MADISON, Wis. – Attorney General Josh Kaul recently joined a bipartisan coalition of 42 states and territories urging the U.S. Food and Drug Administration to preserve state authority to enforce their consumer protection laws in connection to the sale of over-the-counter hearing aids.
The FDA is currently considering a proposal that would establish for the first time a new category of over-the-counter hearing aids that would allow such devices to be sold directly to consumers without a medical exam or fitting by an audiologist.
“Making hearing aids more affordable and accessible by allowing them to be sold over the counter is a great step, but it doesn’t need to come at the cost of consumer protection,” said Attorney General Kaul. “The FDA should make it clear that its proposed rule won’t interfere with the enforcement of state consumer protection rules.”
Currently, all 50 states have hearing professional licensing requirements, and many have important protections for hearing aid consumers, including mandatory warrantees and returns and advertising restrictions. The attorneys general caution that rules currently under review by the FDA may unintentionally hinder or repeal those important consumer protection authorities, undermining states’ abilities to ensure safe and affordable access to hearing aids. The attorneys general urge the FDA to make explicit that their federal rule will not preempt these critical state consumer protections.
“While the FDA’s proposed rule offers consumers much needed relief in the form of more affordable and accessible hearing aids, it could have unintended negative consequences on our constituents. The proposed rule includes broad language that could be interpreted to repeal virtually all the state-requested exemptions from preemption issued by the FDA since 1980 – even those related exclusively to non-OTC hearing aids. Such language could create unneeded confusion and the potential for unnecessary litigation,” the comment letter states.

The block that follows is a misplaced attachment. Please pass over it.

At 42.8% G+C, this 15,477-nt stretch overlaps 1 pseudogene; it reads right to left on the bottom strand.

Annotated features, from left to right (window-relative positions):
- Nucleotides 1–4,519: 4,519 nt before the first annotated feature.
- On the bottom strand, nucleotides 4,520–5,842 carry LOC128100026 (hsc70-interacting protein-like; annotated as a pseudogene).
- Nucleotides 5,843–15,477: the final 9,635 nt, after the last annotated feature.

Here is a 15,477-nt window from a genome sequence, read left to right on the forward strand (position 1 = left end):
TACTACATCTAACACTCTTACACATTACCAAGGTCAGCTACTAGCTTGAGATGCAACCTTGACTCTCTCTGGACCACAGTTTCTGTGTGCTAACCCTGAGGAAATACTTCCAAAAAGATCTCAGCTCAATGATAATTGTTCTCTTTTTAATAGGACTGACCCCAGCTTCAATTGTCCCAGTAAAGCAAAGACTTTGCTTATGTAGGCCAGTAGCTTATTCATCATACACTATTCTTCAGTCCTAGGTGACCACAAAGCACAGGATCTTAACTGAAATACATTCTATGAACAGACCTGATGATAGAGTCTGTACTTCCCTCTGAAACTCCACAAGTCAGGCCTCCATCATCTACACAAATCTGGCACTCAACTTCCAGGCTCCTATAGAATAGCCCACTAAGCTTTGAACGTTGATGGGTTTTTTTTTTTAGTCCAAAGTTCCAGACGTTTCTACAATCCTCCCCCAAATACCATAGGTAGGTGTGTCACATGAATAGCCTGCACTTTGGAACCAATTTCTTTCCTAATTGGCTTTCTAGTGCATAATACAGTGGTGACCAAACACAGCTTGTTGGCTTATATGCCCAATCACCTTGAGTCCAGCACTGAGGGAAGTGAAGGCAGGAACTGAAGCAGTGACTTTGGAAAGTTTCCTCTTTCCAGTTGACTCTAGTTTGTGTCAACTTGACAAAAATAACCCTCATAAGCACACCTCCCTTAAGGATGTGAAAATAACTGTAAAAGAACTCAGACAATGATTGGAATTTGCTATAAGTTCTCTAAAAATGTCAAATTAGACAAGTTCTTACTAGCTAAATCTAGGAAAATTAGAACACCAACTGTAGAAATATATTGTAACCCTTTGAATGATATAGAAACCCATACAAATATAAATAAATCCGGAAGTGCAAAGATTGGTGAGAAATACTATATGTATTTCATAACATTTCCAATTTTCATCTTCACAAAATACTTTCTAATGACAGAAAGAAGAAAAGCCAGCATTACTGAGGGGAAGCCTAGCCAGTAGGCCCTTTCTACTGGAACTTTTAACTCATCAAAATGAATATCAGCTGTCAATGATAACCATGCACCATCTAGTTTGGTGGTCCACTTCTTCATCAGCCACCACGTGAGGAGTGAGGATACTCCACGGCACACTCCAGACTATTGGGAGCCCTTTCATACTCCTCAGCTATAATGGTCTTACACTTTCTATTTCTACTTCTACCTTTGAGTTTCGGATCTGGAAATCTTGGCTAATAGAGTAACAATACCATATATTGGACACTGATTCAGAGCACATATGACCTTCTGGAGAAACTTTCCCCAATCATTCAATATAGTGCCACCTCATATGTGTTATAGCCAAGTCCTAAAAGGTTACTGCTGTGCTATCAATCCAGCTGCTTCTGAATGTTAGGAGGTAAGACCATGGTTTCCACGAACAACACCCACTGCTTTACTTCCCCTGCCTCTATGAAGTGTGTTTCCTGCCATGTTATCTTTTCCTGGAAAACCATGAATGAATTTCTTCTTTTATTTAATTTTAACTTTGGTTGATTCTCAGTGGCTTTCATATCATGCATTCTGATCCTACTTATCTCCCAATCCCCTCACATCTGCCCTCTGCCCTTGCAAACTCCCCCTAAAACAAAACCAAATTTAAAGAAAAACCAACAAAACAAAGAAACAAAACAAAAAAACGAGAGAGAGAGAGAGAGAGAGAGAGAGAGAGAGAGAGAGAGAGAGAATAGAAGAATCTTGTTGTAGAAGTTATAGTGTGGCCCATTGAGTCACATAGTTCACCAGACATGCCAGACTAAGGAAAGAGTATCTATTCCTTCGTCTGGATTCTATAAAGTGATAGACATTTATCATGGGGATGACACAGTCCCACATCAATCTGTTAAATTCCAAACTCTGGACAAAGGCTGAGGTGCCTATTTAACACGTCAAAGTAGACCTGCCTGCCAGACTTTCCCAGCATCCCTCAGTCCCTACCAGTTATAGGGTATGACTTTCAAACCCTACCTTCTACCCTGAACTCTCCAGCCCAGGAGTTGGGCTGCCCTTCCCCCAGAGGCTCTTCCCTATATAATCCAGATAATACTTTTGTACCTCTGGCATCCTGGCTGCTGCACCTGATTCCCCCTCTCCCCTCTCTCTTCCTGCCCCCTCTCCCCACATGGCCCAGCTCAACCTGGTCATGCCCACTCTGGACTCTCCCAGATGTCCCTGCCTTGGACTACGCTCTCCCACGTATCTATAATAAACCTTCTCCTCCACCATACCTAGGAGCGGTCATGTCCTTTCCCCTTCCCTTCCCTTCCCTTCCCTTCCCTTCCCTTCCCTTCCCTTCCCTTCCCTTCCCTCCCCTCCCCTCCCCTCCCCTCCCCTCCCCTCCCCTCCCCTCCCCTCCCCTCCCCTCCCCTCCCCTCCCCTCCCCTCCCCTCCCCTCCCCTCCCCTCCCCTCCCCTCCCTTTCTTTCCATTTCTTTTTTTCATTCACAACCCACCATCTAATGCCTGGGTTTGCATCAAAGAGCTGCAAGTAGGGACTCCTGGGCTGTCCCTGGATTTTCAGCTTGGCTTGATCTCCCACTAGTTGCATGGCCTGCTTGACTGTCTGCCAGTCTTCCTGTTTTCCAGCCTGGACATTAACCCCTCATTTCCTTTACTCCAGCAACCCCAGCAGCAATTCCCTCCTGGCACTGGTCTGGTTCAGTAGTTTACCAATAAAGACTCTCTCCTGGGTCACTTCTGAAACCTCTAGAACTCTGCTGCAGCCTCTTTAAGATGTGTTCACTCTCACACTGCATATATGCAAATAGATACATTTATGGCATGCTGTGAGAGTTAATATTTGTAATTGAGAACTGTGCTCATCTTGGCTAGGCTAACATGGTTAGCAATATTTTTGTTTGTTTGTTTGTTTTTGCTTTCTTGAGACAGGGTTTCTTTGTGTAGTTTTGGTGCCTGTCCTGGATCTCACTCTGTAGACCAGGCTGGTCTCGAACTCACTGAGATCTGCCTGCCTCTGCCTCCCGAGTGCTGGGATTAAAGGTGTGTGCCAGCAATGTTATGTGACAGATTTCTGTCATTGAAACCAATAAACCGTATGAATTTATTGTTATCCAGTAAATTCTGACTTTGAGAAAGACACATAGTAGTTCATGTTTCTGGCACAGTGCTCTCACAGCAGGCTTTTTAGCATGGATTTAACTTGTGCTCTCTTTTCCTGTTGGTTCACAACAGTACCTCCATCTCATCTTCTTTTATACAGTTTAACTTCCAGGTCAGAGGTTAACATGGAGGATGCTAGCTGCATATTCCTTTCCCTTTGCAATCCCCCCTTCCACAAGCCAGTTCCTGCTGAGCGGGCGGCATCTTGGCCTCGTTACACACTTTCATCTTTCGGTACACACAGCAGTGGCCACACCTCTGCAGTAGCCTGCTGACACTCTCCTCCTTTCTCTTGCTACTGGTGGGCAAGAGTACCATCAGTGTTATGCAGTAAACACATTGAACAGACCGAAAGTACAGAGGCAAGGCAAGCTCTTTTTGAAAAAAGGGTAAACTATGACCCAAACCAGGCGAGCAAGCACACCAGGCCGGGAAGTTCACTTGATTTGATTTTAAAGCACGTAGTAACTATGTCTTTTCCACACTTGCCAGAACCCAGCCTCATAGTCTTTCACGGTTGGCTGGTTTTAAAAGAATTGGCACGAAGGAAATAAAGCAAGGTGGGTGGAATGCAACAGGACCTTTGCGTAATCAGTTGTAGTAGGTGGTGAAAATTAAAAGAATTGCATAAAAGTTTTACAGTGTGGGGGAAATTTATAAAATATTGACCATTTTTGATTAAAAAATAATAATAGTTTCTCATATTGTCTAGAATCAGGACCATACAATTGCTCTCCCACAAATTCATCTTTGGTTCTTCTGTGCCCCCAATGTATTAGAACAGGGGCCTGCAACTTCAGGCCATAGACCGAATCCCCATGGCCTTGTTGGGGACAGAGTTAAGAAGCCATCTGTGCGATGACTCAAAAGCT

The attorneys general further urge the FDA to strengthen age verification processes to protect children under 18 and make it clear that over-the-counter hearing aids are only appropriate for those with mild to moderate hearing loss.
“Additionally, we are concerned with the inadequate age verification processes mandated and deficient labeling requirements. Without these proper guardrails to protect consumers’ health, OTC hearing aids could result in hearing loss or other consumer harm. The FDA should mandate age verification processes to protect those under 18 and ensure proper labeling to make clear that OTC hearing aids are only for those with mild to moderate hearing loss,” the attorneys general state.
Joining Attorney General Kaul in the comment letter are the attorneys general of Arizona, Arkansas, Colorado, Connecticut, Delaware, Florida, Georgia, Guam, Hawaii, Illinois, Indiana, Iowa, Kansas, Kentucky, Louisiana, Maine, Maryland, Massachusetts, Michigan, Minnesota, Mississippi, Montana, Nebraska, Nevada, New Hampshire, New Jersey, New Mexico, New York, North Carolina, Ohio, Oklahoma, Oregon, Pennsylvania, Rhode Island, South Carolina, South Dakota, Texas, Utah, Vermont, Virginia, and West Virginia.